Reflux-Associated Cholecystopathy: Analysis of 76 Gallbladders From Patients With Supra-Oddi Union of the Pancreatic Duct and Common Bile Duct (Pancreatobiliary Maljunction) Elucidates a Specific Diagnostic Pattern of Mucosal Hyperplasia as a Prelude to Carcinoma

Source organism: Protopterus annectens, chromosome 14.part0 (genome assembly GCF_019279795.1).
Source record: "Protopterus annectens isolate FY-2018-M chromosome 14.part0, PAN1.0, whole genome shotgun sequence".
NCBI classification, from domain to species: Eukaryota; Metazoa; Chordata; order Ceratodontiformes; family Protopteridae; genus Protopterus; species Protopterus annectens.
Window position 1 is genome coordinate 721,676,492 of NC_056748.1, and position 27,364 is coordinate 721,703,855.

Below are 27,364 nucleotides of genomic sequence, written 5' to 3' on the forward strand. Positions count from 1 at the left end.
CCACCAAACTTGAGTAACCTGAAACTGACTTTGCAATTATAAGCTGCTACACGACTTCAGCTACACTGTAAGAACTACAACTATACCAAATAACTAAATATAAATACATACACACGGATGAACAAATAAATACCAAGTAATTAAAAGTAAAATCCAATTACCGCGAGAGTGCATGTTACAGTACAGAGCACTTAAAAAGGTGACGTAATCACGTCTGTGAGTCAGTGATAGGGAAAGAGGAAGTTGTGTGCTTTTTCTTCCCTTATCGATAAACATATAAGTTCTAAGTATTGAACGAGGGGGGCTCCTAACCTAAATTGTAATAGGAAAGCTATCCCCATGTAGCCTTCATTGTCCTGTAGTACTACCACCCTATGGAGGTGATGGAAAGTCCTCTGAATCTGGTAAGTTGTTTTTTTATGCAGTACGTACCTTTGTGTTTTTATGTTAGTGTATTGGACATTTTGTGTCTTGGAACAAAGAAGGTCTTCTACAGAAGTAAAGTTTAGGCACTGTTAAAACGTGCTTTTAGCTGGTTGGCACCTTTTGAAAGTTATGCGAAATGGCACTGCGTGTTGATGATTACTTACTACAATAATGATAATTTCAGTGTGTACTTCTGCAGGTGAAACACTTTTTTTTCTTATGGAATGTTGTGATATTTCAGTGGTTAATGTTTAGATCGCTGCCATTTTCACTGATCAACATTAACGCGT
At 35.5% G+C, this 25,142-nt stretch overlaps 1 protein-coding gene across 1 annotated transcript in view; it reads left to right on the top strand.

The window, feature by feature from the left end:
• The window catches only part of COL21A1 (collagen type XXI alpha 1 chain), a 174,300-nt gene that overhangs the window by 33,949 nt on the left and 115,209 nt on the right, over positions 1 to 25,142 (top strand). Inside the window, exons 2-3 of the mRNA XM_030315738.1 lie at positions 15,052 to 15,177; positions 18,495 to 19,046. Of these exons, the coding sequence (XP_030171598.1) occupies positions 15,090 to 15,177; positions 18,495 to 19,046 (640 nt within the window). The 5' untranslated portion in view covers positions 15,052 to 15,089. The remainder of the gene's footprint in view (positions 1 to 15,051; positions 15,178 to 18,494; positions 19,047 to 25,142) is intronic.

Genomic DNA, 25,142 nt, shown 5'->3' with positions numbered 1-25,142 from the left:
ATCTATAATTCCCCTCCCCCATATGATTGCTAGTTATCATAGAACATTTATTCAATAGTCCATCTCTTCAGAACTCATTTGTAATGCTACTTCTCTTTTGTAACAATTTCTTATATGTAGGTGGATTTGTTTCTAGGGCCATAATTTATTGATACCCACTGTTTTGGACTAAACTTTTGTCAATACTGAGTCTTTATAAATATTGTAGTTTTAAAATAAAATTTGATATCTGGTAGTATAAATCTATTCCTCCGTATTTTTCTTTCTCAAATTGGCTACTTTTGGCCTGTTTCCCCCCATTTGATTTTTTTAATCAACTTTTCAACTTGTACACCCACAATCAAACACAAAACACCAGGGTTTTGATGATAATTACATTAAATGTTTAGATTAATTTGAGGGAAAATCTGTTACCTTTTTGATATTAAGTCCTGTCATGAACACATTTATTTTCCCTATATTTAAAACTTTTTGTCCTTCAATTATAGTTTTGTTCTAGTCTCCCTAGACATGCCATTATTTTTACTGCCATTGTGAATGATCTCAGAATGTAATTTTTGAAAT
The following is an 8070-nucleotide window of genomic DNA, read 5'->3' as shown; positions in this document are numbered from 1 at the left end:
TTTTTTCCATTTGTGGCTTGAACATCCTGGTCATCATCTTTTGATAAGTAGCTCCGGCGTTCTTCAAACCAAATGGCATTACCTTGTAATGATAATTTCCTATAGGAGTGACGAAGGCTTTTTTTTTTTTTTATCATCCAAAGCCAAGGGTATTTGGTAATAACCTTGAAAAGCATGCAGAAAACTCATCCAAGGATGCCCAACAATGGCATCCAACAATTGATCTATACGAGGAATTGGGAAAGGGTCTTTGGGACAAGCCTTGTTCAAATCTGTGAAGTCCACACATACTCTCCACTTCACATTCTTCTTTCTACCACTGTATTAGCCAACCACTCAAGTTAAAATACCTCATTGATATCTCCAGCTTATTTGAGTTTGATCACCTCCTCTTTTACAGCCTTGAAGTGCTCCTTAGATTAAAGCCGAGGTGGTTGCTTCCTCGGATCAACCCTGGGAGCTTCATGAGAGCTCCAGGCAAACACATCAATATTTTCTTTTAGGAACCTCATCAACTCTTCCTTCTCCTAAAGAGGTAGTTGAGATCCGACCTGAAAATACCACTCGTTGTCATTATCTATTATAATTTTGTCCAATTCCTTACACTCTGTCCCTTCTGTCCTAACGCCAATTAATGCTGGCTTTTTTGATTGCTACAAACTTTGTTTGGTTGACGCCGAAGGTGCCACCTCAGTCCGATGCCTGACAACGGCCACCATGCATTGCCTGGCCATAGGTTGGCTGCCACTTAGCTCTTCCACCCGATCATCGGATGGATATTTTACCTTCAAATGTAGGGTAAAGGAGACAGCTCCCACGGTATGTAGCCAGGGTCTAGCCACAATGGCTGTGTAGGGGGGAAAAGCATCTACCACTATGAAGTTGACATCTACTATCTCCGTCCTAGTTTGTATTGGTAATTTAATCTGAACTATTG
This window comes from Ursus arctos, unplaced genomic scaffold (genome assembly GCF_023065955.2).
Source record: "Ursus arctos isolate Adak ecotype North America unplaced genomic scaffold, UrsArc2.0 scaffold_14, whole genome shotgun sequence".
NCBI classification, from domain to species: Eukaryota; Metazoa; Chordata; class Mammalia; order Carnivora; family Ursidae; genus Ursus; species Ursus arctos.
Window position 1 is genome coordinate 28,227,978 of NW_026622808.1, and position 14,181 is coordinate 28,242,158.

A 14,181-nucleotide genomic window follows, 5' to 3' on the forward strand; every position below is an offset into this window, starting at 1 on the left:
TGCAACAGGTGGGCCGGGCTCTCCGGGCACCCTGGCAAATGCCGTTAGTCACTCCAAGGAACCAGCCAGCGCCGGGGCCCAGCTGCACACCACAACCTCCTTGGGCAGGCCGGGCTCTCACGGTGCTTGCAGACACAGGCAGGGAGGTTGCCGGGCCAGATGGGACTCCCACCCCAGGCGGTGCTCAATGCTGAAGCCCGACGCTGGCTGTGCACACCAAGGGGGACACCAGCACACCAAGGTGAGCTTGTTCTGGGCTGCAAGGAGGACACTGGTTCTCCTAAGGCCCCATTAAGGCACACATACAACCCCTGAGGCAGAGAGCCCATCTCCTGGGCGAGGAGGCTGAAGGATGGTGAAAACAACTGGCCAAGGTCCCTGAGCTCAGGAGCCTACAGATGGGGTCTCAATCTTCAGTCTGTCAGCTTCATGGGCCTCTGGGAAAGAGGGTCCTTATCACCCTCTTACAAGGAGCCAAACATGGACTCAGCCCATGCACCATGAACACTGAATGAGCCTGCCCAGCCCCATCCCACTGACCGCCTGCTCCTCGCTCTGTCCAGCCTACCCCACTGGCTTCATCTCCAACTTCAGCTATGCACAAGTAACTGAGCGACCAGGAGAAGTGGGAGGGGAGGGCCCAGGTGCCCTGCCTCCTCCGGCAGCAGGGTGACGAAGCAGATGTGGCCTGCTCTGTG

Pancreaticobiliary maljunction (PBM) is the anomalous union of the main pancreatic duct and common bile duct outside the Oddi-sphincter, allowing the reflux of pancreatic juice to the gallbladder. There is only limited awareness and understanding of the pathologic correlates of this condition, mostly from Japan; this entity is largely unrecognized in the West. In this study, 76 gallbladders from patients with PBM (64 from Japan; 12 from the United States) were analyzed and contrasted with 66 from non-PBM patients. These were predominantly females (54 vs. 22), mean age, 53 (range: 14 to 81). Cholelithiasis was uncommon (16% vs. 80% in non-PBM, P<0.01) whereas cholesterolosis was more common (49% vs. 29%, P=0.02) suggesting an altered chemical milieu. There was a distinctive diffuse mucosal hyperplasia (82% vs. 42%, P<0.01) with markedly elongated folds (mean: 1.1 vs. 0.7 mm, P<0.01) composed of compact villoglandular proliferation, often showing broad-based pushing into muscle, accompanied by prominent and more complex Rokitansky-Aschoff sinus formation (2.0 vs. 1.0/cm, P<0.01) at the base. At the tips, this villiform hyperplasia displayed frequent horizontal bridging of the folds (68% vs. 47%, P=0.01), bulbous dilatation (52% vs. 21%, P<0.01) as well as deposition of a peculiar amyloid-like hyaline material (56% vs. 15%, P<0.01). Despite paucity of inflammation and gallstones, findings attributed to mucosal injury were common including: pyloric gland metaplasia (70% vs. 48%, P=0.01) and intestinal metaplasia (24% vs. 6%, P<0.01). Invasive gallbladder carcinoma was present in 22 (29%) of the cases with 6 of these (27%) arising in association with intracholecystic papillary tubular neoplasm. Five cases had bile duct carcinoma at the time of cholecystectomy and 1 developed it 4 years after. In conclusion, gallbladders with patients with PBM display a distinctive pattern of mucosal hyperplasia with distinguishing features, which in constellation render it a microscopically diagnosable specific entity. We propose to refer to this entity as “reflux-associated cholecystopathy.” Recognition of the pathologic characteristics of this entity is important so that investigation for, as well as treatment and prevention of, PBM-associated complications (biliary tract cancers and pancreatitis) can be instituted. This group also offers a distinct model of carcinogenesis (chemical rather than inflammatory) in the gallbladder for cancer researchers to scrutinize.